In the United States, given the decreasing reliance on coal in the electricity grid, “driving the average EV is responsible for fewer global warming emissions than the average new gasoline car everywhere in the US,” according to Reichmuth’s recent life-cycle analysis for the Union of Concerned Scientists.

As Nikolas Hill, co-author of a major 2020 study for the European Commission, told the podcast How to Save a Planet: “It’s very clear from our findings, and actually a range of other studies in this area, electric vehicles, be they fully electric vehicles, petrol-electric, plug-in hybrids, fuel cell vehicles, are unquestionably better for our climate than conventional cars. There should be absolutely no doubt about that, looking from a full life-cycle analysis.”

Raw Materials and Manufacturing

Currently, creating an EV has a more negative environmental impact than producing a gas-powered vehicle. This is, in large part, a result of battery manufacturing, which requires the mining, transportation, and processing of raw materials, often extracted in unsustainable and polluting ways.6 Battery manufacturing also requires high energy intensity, which can lead to increased GHG emissions.7

In China, for example, the raw materials and manufacturing process of a single gasoline car produces 10.5 tonnes of carbon dioxide, while it takes 13 tonnes of CO2 to produce an electric vehicle.8 Equally, a recent Vancouver study of comparable electric and gas-powered cars found that the manufacture of an electric vehicle uses nearly twice as much energy as manufacturing a gas-powered vehicle.9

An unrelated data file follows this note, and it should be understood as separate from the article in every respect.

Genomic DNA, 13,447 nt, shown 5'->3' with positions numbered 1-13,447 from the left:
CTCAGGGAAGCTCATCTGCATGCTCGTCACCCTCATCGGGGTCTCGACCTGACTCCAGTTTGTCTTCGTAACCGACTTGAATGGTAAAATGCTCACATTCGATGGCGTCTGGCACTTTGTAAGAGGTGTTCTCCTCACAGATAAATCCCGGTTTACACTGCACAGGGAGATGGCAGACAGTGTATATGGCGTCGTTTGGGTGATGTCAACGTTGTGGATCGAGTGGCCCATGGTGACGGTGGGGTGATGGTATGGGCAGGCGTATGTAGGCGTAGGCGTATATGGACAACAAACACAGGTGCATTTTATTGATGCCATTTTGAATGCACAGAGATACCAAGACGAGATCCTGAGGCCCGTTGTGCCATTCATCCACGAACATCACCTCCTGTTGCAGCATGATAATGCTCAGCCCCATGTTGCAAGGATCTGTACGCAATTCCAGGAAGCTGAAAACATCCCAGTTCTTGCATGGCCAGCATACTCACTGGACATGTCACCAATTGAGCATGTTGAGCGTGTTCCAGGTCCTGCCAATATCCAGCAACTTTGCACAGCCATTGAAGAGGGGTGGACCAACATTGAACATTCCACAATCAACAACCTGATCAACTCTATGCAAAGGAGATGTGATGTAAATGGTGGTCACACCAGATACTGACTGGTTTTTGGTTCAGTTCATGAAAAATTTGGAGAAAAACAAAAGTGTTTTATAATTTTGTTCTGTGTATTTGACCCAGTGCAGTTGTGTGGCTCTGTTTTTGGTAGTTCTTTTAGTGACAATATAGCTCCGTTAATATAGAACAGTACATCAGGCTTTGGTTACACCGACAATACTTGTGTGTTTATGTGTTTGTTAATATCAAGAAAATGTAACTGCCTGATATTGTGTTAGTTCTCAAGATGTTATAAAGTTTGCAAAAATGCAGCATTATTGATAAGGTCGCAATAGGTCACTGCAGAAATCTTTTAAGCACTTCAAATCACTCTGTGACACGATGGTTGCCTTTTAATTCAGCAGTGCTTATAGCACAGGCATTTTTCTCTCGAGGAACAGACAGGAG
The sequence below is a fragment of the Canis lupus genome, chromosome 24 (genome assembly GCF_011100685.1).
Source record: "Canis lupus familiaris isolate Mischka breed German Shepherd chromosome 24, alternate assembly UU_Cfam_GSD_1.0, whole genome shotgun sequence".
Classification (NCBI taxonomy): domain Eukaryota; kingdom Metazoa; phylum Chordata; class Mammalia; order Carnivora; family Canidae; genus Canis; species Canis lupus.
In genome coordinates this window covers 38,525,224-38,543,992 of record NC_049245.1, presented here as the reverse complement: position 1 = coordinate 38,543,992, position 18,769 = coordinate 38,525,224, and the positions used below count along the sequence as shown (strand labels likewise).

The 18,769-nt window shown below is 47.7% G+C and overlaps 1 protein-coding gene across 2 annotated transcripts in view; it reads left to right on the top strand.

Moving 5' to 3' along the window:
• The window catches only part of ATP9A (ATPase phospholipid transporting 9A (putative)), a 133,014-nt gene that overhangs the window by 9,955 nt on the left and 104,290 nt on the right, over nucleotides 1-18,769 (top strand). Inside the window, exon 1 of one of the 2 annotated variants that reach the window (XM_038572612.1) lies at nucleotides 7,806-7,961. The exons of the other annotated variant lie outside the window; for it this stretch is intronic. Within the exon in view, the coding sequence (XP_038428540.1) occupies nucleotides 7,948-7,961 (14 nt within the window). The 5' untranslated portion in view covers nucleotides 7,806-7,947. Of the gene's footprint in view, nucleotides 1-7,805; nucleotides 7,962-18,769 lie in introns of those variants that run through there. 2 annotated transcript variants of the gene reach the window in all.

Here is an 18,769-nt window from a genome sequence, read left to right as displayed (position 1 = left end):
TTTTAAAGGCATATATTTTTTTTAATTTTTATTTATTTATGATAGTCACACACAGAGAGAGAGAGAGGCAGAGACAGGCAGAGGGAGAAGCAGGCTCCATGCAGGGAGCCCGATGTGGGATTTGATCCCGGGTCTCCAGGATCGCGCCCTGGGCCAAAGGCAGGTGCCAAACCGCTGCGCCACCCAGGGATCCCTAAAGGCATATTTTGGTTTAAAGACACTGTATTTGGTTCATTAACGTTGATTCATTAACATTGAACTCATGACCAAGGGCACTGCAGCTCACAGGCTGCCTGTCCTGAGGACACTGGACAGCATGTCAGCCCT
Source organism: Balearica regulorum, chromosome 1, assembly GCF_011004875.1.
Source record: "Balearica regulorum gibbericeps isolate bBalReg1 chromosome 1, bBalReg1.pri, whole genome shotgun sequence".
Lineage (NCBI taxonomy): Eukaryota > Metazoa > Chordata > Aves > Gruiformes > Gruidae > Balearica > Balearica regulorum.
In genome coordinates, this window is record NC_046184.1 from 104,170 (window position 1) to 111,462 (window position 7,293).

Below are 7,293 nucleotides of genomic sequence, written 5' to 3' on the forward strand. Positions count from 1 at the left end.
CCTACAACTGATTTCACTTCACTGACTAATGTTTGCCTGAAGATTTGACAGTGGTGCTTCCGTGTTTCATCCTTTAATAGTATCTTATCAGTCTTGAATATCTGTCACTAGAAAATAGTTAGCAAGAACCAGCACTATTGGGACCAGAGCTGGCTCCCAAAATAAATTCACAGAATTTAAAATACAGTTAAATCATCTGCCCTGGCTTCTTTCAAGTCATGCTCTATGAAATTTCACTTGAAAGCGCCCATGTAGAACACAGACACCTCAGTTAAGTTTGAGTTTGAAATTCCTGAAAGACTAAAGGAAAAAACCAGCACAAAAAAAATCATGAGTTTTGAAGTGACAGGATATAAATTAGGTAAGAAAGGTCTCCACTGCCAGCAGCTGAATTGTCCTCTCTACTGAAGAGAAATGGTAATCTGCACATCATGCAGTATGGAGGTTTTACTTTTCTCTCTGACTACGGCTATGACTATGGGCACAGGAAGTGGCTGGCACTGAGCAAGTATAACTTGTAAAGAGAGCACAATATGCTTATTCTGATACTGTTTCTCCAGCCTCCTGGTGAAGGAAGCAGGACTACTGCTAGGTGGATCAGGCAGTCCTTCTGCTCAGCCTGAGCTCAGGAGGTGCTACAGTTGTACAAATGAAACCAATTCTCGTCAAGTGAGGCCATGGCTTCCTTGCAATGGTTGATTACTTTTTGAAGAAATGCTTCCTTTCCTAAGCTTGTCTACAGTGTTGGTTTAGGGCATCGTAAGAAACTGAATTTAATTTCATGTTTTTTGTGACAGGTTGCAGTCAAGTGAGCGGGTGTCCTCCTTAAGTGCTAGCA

But the differences in manufacturing, including raw materials extraction, need to be placed in the context of the entire life cycle of the vehicles. The majority of a gas vehicle’s emissions come not in the manufacturing process but in the cumulative time the vehicle is on the road. By comparison, raw materials and manufacturing play a larger role in the total life-cycle emissions of electric vehicles.10

On average, roughly one-third of total emissions for EVs come from the production process, three times that of a gas vehicle.11 However, in countries like France, which rely on low-carbon energy sources for their electricity production, the manufacturing process can constitute 75% to nearly 100% of a vehicle’s life-cycle GHG emissions.12 Once the vehicle is produced, in many countries emissions drop precipitously.

So while EV manufacturing produces higher emissions than the production of a gas-powered car does, a lifetime of low- to zero-emissions driving leads EVs to have greater environmental benefits. While, as we saw, manufacturing emissions are higher in China for EVs than for gas-powered cars, over the lifetime of the vehicles, EV emissions in China are 18% lower than fossil-fueled cars.13 Likewise, the Vancouver study cited above found that over their lifetimes, electric vehicles emit roughly half the greenhouse gases of comparable gasoline cars.14 And the benefits of EV driving come quickly after manufacturing: according to one study, “an electric vehicle’s higher emissions during the manufacturing stage are paid off after only two years.”15